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Home > Articles > Outing > Woodland archery > Part 3
Woodland Archery
Part 3 of 6

Mid-April had hit the hills a greenstroke, leaving across them a yernal stipple on a tender gray background. The first bird that I heard was a gold-winged woodpecker crying "Pee-er, pee-er," from the ton of a blasted oak. This was while I was yet at work with my man, Dave Hale, laying on the bark of my lean-to. When we had got everything snug I sent him away.

"Come Sunday morning, Mr. Hale, "I said, "and see if I'm ready to go."

"Shill I send my shaver to tote ye some aigs termorrer?" he suggested, indifferently.

"Yes, a couple of dozen. If I'm not here let him put them in the tent. "

Hale was not out of sight, going diagonally over the stony ridge eastward, when I slung on my quiver with six arrows in it and handled my bow. I drew a deep breath. Alone once more. Laugh if you will, but I felt like yelling for joy when I had strung my yew and stood forth yet again a wild man in a wild place. Now for a cat-like prowl in the greening thickets. One glance around to choose my course, and then I struck westward. I was in a great hurry, for a week soon passes; every moment was precious. Here is what I set down in my note-book when I came in at noon for a lunch:
    "A glorious morning, and a long, slow stroll in the wood westward. Followed an oven-bird from tree to tree, and saw, with my glass, how it took worms and moths from the leaves and buds. It has a curious habit of craning its neck and leering with no apparent object in view. Many another species of bird has a like mannerism. The common dove gives its neck a rhythmical vermicular motion; the kildee oscillates its body, with its hip-joints as points of support, a movement more or less characteristic of all snipes, sand-pipers and plovers; and not a few birds have a way of making their restlessness obtrusive by gesticulating with the tail. With some it is a sidewise wag, others jerk the feathers upward, while a few strike downward with a curious twinkling movement, at the same time correspondingly jerking up the head. Most long-necked birds give to their necks an undulatory swing while walking.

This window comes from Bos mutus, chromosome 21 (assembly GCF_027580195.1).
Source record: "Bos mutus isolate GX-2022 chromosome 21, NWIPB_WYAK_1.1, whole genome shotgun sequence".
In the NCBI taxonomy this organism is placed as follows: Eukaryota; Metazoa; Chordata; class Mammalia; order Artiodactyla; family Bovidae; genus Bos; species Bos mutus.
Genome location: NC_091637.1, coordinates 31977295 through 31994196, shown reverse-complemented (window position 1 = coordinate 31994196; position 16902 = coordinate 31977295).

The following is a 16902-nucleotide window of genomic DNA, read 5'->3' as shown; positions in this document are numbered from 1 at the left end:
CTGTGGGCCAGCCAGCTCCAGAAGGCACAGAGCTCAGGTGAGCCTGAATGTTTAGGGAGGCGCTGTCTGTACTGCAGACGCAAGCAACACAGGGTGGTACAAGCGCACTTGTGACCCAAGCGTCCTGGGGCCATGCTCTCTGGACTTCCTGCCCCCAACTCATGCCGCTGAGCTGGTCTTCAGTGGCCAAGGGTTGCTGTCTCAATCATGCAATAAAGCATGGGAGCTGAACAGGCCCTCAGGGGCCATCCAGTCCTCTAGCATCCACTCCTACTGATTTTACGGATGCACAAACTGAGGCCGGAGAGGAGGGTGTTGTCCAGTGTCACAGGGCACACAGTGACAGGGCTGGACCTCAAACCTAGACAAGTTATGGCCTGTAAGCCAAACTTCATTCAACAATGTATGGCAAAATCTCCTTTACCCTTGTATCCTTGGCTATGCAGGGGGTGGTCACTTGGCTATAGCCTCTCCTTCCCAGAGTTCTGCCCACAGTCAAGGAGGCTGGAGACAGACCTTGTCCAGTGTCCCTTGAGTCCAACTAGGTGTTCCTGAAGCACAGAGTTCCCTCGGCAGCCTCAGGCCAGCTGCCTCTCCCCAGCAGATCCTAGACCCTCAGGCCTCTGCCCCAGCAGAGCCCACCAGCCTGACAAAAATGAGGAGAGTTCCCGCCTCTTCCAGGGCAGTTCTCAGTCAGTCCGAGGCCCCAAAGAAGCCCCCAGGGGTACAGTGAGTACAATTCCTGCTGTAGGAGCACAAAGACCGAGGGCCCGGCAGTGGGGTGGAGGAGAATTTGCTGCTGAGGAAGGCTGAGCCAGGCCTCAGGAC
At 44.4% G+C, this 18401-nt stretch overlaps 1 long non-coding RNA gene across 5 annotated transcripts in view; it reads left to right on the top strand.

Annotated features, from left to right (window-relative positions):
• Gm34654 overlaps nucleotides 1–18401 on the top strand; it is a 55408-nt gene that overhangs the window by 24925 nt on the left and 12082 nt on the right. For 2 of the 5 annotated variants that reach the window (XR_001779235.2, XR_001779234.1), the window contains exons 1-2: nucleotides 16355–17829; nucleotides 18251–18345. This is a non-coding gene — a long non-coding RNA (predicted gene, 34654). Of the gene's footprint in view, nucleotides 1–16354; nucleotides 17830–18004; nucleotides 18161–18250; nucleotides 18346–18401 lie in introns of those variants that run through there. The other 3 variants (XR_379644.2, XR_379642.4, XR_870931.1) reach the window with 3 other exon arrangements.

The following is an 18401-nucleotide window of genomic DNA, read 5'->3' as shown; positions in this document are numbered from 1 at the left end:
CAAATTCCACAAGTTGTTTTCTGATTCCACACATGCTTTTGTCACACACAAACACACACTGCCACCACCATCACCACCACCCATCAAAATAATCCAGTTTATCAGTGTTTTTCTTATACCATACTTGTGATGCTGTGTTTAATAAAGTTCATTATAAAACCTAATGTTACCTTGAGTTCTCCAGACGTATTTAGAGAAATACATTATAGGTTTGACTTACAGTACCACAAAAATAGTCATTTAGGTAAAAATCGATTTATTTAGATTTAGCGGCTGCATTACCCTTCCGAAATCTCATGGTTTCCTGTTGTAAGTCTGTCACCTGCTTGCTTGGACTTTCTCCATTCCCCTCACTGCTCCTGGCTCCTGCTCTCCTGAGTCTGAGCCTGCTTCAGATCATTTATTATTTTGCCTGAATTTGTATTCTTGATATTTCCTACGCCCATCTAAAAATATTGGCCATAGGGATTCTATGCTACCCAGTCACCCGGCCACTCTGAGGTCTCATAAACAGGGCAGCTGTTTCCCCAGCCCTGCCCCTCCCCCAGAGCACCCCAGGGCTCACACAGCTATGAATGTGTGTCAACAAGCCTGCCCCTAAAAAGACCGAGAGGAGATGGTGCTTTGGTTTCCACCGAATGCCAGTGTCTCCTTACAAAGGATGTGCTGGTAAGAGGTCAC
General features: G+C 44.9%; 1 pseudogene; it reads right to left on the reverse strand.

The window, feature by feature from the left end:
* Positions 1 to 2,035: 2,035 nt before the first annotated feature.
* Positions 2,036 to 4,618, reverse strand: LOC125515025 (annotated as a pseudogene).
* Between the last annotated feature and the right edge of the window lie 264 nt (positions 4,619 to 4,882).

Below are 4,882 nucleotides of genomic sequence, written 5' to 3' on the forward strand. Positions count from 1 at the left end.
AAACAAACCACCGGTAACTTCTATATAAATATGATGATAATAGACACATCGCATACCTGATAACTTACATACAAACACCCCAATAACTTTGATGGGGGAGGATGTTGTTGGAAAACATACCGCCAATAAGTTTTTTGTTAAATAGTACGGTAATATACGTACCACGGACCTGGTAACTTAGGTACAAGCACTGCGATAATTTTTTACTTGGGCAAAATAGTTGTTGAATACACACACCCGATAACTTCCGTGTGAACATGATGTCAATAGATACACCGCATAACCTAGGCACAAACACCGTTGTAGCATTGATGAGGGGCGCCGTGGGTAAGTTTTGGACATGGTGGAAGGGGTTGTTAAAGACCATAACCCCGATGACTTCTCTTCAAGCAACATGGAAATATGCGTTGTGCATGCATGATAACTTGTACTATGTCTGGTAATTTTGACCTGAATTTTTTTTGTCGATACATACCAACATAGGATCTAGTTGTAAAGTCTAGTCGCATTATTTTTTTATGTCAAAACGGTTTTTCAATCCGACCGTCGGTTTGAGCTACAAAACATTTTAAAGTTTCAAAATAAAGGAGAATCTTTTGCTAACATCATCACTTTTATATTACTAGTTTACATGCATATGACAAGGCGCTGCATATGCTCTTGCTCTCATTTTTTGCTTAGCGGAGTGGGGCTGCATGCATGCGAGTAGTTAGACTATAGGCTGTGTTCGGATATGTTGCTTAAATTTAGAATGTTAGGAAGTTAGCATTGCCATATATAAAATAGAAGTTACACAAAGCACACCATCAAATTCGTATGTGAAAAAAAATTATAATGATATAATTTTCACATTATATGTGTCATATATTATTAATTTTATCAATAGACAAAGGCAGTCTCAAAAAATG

"A very remarkable habit common to many different species is that of slightly moving the wings as if with a threat of flight. This gives the bird an air of extreme instability and nervousness. Most of the woodpeckers, when sitting upon a bough or a fence-stake, now and again go through a series of peculiar squattings and head-bobbings, meantime uttering, at short intervals, a characteristic squeal or chirrup.

"On the second morning of my stay I was awakened by a thumping noise. A razor-backed hog was using his nose crowbar fashion and trying to lift up the foot of my tent, so as to get at a lot of roasted potatoes left over from my supper. I got up and bounced a two-pound stone off his ribs, and saw him career away down the hollow. In that moment such a jumble of bird-song as I never heard elsewhere assaulted me.

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